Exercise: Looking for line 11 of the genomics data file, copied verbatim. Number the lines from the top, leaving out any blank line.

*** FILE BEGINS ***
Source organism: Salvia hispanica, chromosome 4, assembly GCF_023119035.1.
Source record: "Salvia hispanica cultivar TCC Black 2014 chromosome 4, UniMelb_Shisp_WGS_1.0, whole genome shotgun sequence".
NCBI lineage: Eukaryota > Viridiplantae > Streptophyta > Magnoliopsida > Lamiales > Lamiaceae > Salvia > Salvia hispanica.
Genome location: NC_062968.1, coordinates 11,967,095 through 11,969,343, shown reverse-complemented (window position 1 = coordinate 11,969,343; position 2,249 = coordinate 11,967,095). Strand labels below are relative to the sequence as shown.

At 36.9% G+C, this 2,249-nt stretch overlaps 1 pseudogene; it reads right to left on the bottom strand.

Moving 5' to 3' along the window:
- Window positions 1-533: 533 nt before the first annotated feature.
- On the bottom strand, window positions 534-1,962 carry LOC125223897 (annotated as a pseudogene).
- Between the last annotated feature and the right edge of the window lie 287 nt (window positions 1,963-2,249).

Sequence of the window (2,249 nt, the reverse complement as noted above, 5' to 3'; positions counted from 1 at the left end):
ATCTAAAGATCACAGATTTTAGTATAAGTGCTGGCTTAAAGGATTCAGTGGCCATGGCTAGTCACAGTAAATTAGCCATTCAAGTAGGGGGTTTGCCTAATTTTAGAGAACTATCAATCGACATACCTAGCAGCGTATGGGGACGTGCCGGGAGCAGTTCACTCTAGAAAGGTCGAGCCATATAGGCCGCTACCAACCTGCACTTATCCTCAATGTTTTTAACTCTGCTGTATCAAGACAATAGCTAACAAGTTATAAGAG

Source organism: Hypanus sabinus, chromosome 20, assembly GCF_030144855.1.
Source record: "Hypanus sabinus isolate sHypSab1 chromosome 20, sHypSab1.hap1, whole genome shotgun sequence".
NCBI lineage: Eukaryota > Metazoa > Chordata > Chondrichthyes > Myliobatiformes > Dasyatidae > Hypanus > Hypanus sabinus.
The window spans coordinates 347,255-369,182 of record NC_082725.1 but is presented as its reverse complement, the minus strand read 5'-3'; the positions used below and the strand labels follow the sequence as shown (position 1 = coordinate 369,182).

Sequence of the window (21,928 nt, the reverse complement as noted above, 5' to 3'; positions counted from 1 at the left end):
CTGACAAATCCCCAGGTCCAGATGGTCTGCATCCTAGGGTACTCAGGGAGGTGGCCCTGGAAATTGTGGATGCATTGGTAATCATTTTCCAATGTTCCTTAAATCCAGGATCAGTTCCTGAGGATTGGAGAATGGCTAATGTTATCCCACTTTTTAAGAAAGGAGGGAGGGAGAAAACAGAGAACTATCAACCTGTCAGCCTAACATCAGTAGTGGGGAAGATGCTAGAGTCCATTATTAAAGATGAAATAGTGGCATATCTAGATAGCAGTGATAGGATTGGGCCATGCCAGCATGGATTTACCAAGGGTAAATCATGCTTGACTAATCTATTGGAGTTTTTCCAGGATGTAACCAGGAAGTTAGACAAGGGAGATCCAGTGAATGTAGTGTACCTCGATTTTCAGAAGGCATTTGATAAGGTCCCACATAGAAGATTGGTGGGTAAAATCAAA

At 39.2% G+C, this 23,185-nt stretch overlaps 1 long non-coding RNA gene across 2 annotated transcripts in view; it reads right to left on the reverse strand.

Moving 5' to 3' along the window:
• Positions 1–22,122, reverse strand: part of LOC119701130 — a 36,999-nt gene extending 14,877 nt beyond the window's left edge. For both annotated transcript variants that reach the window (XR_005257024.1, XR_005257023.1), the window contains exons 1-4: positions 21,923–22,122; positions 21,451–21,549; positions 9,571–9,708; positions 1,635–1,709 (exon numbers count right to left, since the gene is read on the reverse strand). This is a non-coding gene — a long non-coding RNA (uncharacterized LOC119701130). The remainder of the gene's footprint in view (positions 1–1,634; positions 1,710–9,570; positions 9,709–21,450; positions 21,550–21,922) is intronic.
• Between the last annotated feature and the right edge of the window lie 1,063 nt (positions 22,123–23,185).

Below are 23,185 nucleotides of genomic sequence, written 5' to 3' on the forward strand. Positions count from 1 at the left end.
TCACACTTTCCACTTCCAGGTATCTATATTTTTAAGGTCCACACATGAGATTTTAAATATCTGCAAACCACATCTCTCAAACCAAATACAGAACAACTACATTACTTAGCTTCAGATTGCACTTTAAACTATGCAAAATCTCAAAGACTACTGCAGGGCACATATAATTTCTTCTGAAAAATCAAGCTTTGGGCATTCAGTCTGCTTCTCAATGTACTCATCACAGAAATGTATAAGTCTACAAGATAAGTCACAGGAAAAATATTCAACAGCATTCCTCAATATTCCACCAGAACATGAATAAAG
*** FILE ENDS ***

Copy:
ATCTAAAGATCACAGATTTTAGTATAAGTGCTGGCTTAAAGGATTCAGTGGCCATGGCTAGTCACAGTAAATTAGCCATTCAAGTAGGGGGTTTGCCTAATTTTAGAGAACTATCAATCGACATACCTAGCAGCGTATGGGGACGTGCCGGGAGCAGTTCACTCTAGAAAGGTCGAGCCATATAGGCCGCTACCAACCTGCACTTATCCTCAATGTTTTTAACTCTGCTGTATCAAGACAATAGCTAACAAGTTATAAGAG